But they did finish it, and the result was the first game to combine hip-hop and pro wrestling. And it was pretty awesome. Using the Virtual Pro Wrestling engine and some arcade-style elements, this unique title has the player taking one of four fighters to the top of an underground fight club. If we’re being honest, that’s probably better than climbing to the top of WCW at the time. It didn’t have all the trappings that many wrestling games of the time did (i.e. gimmick match types and create-a-wrestler), it had a killer soundtrack and a fresh approach to the wrestling and fighting game, so a lot of people liked it. I mean, except for the people at Eurogamer. They somehow did not like it.

[embedded content]

6. WWF Wrestlemania 2000.

After WWF saw the success that WCW had with WCW/nWo World Tour and its sequel Revenge, WWF gave their longtime publisher Acclaim the old “it’s not you, it’s me, no really, it is you” and shacked up with THQ.

Their first outing did not disappoint.

Wrestlemania 2000 for the Nintendo 64 (my goodness, if you had an N64 at the turn of the century, you pretty much hit the jackpot in the wrestling game department, didn’t ya?) uses the same grappling system used in World Tour and Revenge, which was awesome for those that were used to the controls, but a bit of a culture shock to those that were used to Acclaim’s fighter-game combinations.

The good news is, unlike Acclaim’s games, the controls were easy to understand. You could pick up the basics in a matter of minutes. And once you learned the intricacies of strong attacks and blocking, you were ready to take down the best the WWF had to offer.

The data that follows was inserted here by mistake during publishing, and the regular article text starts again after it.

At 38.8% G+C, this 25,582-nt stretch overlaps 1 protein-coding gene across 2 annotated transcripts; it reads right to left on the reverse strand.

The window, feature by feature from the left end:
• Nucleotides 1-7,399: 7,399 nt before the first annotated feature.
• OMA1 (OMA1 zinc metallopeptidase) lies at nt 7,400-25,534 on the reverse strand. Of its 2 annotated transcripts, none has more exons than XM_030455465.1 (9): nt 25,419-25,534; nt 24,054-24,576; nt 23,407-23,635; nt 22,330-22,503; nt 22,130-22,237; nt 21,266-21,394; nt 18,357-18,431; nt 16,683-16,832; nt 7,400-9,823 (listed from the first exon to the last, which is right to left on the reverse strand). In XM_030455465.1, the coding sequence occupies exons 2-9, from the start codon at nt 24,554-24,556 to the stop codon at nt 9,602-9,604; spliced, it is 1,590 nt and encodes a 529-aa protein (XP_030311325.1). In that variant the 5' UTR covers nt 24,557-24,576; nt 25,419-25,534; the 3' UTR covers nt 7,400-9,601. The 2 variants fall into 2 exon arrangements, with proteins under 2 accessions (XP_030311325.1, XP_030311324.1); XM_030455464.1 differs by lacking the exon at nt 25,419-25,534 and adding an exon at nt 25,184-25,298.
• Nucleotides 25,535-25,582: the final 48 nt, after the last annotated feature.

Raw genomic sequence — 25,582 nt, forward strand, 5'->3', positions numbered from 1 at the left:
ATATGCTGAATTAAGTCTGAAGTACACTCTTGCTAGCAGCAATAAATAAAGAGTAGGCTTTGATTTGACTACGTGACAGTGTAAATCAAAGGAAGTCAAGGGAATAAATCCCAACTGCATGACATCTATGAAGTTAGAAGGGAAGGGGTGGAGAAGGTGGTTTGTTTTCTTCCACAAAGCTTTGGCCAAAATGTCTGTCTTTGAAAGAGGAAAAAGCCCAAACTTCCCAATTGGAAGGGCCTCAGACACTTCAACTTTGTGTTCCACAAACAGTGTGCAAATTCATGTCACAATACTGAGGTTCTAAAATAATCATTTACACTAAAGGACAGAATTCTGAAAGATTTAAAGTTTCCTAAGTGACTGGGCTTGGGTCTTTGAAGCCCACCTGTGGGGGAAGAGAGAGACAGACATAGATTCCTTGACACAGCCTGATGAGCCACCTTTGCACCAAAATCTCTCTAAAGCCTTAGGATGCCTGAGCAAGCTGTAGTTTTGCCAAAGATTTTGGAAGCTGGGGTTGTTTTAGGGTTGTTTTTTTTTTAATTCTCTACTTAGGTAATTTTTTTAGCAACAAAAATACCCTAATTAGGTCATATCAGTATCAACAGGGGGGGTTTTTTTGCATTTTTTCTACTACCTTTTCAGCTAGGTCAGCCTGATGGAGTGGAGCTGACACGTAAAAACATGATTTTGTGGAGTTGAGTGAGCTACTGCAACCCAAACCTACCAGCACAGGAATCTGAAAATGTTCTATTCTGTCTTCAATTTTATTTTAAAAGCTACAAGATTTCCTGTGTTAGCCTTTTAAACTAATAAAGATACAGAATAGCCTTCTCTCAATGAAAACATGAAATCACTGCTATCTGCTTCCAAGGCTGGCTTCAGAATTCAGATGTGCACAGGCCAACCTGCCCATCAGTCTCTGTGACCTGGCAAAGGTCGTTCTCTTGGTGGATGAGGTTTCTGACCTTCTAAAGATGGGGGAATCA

Speaking of which, they had quite a bit to offer with Wrestlemania 2000: 55 WWF superstars to choose from. It doesn’t have a true story mode, but it does have a killer create-a-wrestler feature (though not perfect), as well as Royal Rumble, King of the Ring, and create-a-PPV. Wrestlemania 2000 wasn’t the perfect WWF game, but for a first outing, this is pretty good and a sign of things to come.

[embedded content]

5. Pro Wrestling.

Earlier on, I mentioned that Tecmo made a far superior pro wrestling game the year Nintendo’s Pro Wrestling title game out.

So how come most everybody remembers Nintendo’s version over Tecmo’s?

Okay, yes. Engrish may have something to do with it. It also had Star Man. STAR MAN. Star Man was the man, and anybody who played Pro Wrestling knows it. Also, Great Puma. OMG. Great Puma, one of the hardest final bosses in video game history, who can finish you with ANY move in the game. That’s cray-cray.

But yeah, you remember it for “A WINNER IS YOU”. I can’t blame you.

[embedded content]

4. WWE 2K14.

Wait… the game with the soul-crushing glitches and the possibility that your game can have its save corrupted at random, thereby rendering all your hard work completely useless?

Yeah.

Because if you can get past that (or if you’re one of the lucky ones not to experience either of these things), you have probably the deepest WWE game ever. The first WWE title under the 2K banner, the hook was the milestone Wrestlemania XXX. Its single-player campaign was a tour of the event’s history. And its new mode that year was the Streak mode; similar to the Slobberknocker mode of the Smackdown games of a decade ago, where you can (as the Undertaker) go through an endless gauntlet of superstars, or try and be the one in 21-1.

Gameplay was pretty much the same as more recent titles, but it had a deep as hell creator suite, including the return of create-a-belt. Adding to the legend of 2K14, which was generally well-liked, was this year’s WWE game, which was seen as a backbreaking disappointment. Here’s hoping 2K16 undoes some of the damage 2K15 did. If you’re still in the 360/PS3 generation and have been holding out on getting this game, you probably should get it right now.